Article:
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Of Facebook Canvas and the optimal creative unit in mobile ads

Facebook Canvas is being rolled out this month and its creative examples got me thinking about the lack of a standard, winning creative unit in mobile advertising. Every advertising medium has a unique characteristic. TV is an audio-visual experience, a billboard is a fleeting medium, radio is great as an in-the- background audio medium…and so on. Most of these platforms have been around for decades and were extensions of of a previously existing medium or naturally adapted the characteristics of a new invention. In my mind, I see the traditional billboard as an extension of the static, lettering based shop sign or wall painting. The printed word existed for decades in the form of books and a print advertisement was a form of that printed word. The invention of radio brought the power of audio – spoken word and music to living rooms and ads adapted that format. Ditto with television – advertisers learnt how to use audio video impact to their advantage. In all these platforms, a standard format evolved – the 30-second spot on TV, a square of rectangle shaped billboard and so on. These happened by trial and error method: the standard length of TV ads in the 1950s was one minute. The important aspect was that each of those units evolved using the unique characteristics of each medium. The ads themselves may have been interruptions but the formats were not. In other words while watching a movie on TV (which I am engrossed in because of its audio visual impact) a 30-second spot may be an interruption but it is the same format. And when that ad is also ‘rewarding’ in some form – it is entertaining, useful, relevant then it seems less of an interruption or irritation.

When it comes to ads seen on mobile devices (largely on mobile sites and now mobile apps) the popular unit is a horizontal banner ad, which has its origins in the desktop site. The classic banner ad itself was a crude ‘adaptation’ of the print ad with a little bit of interactivity thrown in. And interactivity was just about being able to click on the ad. Banner ads with little bit more interactivity (e.g. keying in words, having some play value) were also experimented with. But the dismal CTRs of banner ads indicate that consumers don’t really enjoy seeing or interacting with them. The already ‘flawed’ format was then slapped on to the smaller screen too. In other words the original desktop banner ad itself was not a ‘natural fit’ into the website environment – a format familiar in another medium (print) was hoisted on to it. And now the mobile banner ad is poor adaptation of that.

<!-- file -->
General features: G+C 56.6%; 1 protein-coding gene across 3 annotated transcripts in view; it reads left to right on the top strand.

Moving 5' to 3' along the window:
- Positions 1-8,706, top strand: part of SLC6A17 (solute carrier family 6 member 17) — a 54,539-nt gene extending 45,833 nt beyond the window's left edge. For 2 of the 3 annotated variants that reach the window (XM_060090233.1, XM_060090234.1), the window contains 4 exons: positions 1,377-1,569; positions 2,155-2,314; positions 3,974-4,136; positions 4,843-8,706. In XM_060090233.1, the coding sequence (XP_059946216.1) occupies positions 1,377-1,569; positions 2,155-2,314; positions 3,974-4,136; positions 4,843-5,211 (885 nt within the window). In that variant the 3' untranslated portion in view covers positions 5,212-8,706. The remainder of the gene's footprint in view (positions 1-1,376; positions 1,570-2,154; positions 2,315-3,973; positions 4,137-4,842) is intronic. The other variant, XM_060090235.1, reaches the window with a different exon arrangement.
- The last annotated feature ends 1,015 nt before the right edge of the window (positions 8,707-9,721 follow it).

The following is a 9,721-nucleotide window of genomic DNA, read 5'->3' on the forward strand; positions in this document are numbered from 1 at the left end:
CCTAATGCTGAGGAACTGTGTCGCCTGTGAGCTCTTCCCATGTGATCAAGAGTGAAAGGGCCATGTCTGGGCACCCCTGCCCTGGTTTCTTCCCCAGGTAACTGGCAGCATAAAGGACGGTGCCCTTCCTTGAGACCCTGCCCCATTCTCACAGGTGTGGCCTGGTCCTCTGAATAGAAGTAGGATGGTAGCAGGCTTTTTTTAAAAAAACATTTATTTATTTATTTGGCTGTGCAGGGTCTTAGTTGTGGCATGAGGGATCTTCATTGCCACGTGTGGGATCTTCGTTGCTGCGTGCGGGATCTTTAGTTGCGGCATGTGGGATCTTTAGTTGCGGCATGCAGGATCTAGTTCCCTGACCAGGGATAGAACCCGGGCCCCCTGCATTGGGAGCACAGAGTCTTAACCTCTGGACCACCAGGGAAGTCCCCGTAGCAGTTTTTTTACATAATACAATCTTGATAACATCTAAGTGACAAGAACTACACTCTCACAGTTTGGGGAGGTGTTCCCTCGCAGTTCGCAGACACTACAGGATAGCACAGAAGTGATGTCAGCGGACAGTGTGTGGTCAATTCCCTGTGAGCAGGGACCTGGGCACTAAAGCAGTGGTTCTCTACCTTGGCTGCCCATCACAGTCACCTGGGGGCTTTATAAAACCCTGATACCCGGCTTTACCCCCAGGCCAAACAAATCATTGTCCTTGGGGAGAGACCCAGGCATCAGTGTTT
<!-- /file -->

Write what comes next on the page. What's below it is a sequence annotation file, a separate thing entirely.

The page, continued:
Steve Jobs had a lofty goal when he introduced iAd – the advertising format which Apple attempted to build and failed. He said it brings in the emotion of a TV ad and an interactivity of a digital ad. But by and large mobile ads have remained the same for years now – a tiny little horizontal banner at the bottom of a screen or app. Brands have experimented with screen takeovers too but they still feel like blown up print ads in my opinion. The problem with mobile banner ads and takeovers is that not only are they interrupting a mobile user’s activity (and thus an irritation) the interactive experience does not feel seamless and unified. Let me explain: if I am on a mobile news site which is responsive, nicely done and a pleasure to use on a mobile device, I am likely to be interrupted with an ugly, horizontal banner ad with poor text & graphics breaking my news site experience. And if I click on the ad I may be taken to a non-responsive site. These chain of events do not have a seamless feel to them.

Facebook Canvas

In this context, I feel Facebook’s Canvas has done the best job of using the mobile screen and mobile app’s innate characteristics of visual impact, interactions and gestures. What’s more it feels like a seamless experience as it is all within the Facebook app and its news feed. The mobile web lacks such a unit and until that is created we will all be subject to interruptive, irritating ads and forced to resort to ad blockers.

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Published inDigital

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